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The title is a lyric from Caught in the Middle by Paramore.

I know lyrics can break grammatical rules, but I want to know the correct way of using reflexive/intensive pronoun. So, should it be

I can sabotage myself by me.

or

I can sabotage myself by myself.

I'd like to add too my own examples

She's so crazy that she writes letters to give to the mailman, which will be delivered back to her/self.

She looks at mirror and brakes it after seeing herself looking at her/self.

Unrelated additional question but please answer: What's the difference in meaning if I don't put an article (definite or indefinite) between "at" and "mirror"? Is mirror a countable noun?

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It is just: I can sabotage myself or I sabotaged myself. No need for: by me. The verbs are: to sabotage [something] or to sabotage oneself.

  • deliver back to her. To deliver something (back) to someone. It is not reflexive.

Re looking at oneself in a mirror: One looks at oneself in a or the mirror. So, for example, she breaks the mirror after looking at herself in it.

Please note:

She likes to look at herself in mirrors or in the mirror.

Both can be general ideas about what she likes.

She looked at herself in a mirror on the first floor. [There was a mirror there and she looked at herself in it.]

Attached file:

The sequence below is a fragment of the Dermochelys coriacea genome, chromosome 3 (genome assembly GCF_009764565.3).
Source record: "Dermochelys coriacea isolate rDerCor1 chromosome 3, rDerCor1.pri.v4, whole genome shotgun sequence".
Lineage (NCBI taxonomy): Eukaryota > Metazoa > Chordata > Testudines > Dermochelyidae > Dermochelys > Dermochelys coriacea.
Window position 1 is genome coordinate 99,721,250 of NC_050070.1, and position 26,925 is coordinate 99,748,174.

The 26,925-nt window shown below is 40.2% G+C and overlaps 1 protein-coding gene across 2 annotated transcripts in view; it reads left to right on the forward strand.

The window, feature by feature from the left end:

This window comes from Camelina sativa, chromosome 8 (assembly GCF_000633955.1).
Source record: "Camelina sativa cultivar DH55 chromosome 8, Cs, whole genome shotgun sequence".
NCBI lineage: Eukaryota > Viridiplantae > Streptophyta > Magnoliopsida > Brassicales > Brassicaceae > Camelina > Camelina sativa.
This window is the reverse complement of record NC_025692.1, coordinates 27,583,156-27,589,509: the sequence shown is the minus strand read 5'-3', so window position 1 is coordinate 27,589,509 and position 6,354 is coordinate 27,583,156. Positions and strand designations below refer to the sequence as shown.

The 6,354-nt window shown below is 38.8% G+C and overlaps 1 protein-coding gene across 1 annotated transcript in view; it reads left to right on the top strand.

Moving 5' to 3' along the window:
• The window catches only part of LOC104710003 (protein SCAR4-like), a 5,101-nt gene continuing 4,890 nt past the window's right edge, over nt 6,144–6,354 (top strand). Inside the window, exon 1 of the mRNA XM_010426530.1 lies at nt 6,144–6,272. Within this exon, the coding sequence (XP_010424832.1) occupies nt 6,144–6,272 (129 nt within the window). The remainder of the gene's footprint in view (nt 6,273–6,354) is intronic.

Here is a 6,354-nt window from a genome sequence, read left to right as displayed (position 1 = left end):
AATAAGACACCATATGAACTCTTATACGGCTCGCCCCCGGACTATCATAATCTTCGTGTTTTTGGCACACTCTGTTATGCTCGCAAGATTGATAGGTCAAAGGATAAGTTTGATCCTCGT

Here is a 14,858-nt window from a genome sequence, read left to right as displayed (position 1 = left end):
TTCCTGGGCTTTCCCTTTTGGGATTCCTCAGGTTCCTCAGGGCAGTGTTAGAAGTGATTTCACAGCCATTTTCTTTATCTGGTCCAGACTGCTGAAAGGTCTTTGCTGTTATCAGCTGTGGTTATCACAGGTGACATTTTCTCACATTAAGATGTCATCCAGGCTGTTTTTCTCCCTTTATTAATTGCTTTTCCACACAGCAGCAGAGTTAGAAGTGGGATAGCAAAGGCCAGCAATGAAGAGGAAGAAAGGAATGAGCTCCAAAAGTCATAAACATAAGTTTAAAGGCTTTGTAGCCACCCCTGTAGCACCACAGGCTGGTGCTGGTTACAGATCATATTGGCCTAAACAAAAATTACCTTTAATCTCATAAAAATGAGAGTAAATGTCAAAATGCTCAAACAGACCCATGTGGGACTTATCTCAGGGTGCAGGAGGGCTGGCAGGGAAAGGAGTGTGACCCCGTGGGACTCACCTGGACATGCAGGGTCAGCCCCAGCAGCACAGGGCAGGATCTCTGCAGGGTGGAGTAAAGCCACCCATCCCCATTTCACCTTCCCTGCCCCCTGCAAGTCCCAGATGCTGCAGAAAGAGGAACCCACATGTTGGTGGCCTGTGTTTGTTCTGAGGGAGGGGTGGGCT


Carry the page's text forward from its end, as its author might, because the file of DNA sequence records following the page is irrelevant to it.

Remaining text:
versus: She looked at herself in the mirror on the first floor. [This can imply there were mirrors on other floors].

  • So, it'll be: She's so crazy that she writes letter for herself to give to the mailman, which will be delivered back to her. (Because the letters do the action and she's the direct object, right?) She looks at a mirror and brakes it after seeing herself looking at her. (She sees her own reflection looking at her, so not herself looking at herself, right?) – Xyenz Oct 1 '17 at 1:13
  • More idiomatically: She's so crazy that she writes herself a letter to give to the mailman, which will be delivered back to her. – chasly from UK Nov 5 '18 at 15:54
  • She looks into the mirror and breaks it (not brakes it) after seeing herself. – Lambie Sep 7 at 16:45
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In most cases, the sentence would likely be, "I can sabotage myself," but in the context of the song, the sentence might be:

I can sabotage myself by myself.

"I can sabotage myself" means that the speaker is capable of self-sabotage. The addition of "by myself" is redundant, but emphasizes that the speaker does not need any help in the activity.

Less redundant ways to say the same thing would be:

I can sabotage myself on my own.

I can sabotage myself without any help.

etc.


Your other sentences might be

She's so crazy that she writes letters to give to the mailman that will be delivered back to her.

She looks at the mirror and breaks it after seeing herself looking back at her.

The first sentence should not have "herself", because the action of delivering the letters now originates elsewhere.

The second sentence sounds more idiomatic with "looking back at her", because it portrays the reflection as another entity.

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